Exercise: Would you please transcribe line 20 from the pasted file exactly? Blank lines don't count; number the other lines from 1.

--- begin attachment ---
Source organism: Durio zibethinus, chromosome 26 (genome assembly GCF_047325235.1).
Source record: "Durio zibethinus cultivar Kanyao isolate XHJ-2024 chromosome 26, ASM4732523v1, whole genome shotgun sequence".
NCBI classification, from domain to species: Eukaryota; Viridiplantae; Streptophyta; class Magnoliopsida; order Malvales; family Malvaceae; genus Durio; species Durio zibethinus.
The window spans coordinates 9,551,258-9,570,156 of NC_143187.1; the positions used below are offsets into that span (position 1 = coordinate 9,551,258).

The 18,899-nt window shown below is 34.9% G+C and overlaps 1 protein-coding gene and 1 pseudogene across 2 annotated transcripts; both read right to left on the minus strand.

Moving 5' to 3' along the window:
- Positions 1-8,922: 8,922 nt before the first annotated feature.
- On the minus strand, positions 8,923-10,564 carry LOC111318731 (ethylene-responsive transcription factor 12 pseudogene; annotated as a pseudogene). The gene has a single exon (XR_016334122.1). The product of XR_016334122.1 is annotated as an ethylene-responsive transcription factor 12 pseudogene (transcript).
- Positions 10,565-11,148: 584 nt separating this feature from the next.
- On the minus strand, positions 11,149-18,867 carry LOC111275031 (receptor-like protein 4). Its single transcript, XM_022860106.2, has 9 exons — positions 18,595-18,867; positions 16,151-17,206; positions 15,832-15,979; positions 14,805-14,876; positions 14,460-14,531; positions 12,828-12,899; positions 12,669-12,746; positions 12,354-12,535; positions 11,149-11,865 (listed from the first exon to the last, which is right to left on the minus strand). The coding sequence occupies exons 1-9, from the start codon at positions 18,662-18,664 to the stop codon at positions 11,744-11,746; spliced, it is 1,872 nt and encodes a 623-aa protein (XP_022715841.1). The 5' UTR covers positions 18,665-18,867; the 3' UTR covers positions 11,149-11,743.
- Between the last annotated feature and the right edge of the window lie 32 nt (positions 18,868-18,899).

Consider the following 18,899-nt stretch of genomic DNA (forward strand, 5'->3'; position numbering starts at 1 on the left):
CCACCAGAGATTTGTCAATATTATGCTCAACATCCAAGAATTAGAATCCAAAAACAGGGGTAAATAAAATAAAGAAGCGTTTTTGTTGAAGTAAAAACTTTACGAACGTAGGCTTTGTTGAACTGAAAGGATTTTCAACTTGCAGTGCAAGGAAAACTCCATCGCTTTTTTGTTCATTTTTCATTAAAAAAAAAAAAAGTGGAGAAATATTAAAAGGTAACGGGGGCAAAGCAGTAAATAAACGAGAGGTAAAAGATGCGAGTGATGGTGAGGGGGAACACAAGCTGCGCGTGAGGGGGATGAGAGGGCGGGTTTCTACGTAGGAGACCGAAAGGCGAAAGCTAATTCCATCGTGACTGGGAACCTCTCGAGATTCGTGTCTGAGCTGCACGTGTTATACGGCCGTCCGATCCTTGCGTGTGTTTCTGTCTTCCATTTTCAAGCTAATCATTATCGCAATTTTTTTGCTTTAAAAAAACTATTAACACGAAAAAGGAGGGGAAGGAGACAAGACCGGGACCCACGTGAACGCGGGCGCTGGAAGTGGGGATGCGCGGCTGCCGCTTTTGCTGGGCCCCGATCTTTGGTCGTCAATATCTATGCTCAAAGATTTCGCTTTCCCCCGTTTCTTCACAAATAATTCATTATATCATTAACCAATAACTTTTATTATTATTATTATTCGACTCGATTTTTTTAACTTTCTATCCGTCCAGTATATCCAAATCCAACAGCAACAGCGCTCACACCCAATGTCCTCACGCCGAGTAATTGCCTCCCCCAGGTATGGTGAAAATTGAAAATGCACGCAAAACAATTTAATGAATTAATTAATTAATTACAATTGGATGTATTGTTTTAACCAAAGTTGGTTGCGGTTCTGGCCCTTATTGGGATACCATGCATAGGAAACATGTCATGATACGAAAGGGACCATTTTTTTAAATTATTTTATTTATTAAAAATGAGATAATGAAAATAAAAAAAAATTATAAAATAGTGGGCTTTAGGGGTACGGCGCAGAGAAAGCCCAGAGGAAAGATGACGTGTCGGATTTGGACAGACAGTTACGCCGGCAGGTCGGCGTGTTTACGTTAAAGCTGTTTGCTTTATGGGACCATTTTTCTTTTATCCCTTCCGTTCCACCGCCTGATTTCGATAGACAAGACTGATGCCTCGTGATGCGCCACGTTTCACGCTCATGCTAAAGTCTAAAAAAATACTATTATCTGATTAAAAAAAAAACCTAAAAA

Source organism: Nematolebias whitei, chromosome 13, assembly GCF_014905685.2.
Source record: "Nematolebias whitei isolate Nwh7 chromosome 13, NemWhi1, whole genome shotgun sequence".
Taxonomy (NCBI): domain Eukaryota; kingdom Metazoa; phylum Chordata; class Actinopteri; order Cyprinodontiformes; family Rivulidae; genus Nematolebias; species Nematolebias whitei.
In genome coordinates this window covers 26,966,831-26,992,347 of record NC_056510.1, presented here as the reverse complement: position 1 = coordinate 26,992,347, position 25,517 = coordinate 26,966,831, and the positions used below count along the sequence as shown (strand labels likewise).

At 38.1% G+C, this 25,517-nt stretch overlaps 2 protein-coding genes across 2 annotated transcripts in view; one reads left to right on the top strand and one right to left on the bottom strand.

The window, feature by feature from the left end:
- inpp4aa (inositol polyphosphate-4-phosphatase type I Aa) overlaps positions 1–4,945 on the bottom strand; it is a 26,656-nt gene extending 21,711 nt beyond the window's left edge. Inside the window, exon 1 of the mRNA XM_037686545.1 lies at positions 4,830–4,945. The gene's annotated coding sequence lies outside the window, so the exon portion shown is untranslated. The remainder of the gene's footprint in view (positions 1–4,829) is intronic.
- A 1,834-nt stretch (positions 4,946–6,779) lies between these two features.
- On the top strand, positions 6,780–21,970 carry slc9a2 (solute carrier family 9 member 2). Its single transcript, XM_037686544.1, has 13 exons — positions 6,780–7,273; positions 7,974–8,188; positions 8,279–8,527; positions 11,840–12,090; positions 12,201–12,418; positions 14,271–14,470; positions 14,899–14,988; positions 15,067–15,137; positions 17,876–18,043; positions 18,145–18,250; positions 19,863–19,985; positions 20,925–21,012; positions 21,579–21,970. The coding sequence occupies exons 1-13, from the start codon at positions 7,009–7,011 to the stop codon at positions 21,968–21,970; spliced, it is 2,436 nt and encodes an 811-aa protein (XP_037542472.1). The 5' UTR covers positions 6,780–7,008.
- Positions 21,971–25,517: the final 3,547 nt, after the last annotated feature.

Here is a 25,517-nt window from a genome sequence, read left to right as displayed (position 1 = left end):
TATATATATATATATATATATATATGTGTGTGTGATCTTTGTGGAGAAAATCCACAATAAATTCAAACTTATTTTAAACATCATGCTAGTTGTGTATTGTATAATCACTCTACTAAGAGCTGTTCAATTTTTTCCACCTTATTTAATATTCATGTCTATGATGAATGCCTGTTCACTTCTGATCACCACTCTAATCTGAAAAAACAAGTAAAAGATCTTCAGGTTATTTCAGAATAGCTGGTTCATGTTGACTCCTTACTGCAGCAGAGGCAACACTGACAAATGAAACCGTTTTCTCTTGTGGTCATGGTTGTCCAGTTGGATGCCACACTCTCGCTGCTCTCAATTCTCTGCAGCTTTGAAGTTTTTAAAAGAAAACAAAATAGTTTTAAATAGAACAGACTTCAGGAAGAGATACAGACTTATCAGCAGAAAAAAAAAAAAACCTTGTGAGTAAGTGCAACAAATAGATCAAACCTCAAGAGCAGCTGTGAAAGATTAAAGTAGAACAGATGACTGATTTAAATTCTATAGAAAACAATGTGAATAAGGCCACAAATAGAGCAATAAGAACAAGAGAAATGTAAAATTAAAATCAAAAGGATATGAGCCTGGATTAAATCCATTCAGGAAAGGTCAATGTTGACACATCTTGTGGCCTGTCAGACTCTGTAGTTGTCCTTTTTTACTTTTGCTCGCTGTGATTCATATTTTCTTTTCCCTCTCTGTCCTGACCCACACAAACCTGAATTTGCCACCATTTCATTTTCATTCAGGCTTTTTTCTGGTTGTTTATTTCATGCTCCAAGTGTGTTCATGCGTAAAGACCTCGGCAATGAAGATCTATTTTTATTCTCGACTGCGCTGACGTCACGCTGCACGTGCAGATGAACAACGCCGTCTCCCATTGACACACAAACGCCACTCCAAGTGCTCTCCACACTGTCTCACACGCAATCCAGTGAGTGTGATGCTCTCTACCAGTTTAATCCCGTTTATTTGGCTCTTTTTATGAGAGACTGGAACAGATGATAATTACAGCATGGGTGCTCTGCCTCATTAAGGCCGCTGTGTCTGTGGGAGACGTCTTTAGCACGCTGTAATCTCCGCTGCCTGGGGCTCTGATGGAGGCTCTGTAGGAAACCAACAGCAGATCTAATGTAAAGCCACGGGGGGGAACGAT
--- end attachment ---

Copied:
- inpp4aa (inositol polyphosphate-4-phosphatase type I Aa) overlaps positions 1–4,945 on the bottom strand; it is a 26,656-nt gene extending 21,711 nt beyond the window's left edge. Inside the window, exon 1 of the mRNA XM_037686545.1 lies at positions 4,830–4,945. The gene's annotated coding sequence lies outside the window, so the exon portion shown is untranslated. The remainder of the gene's footprint in view (positions 1–4,829) is intronic.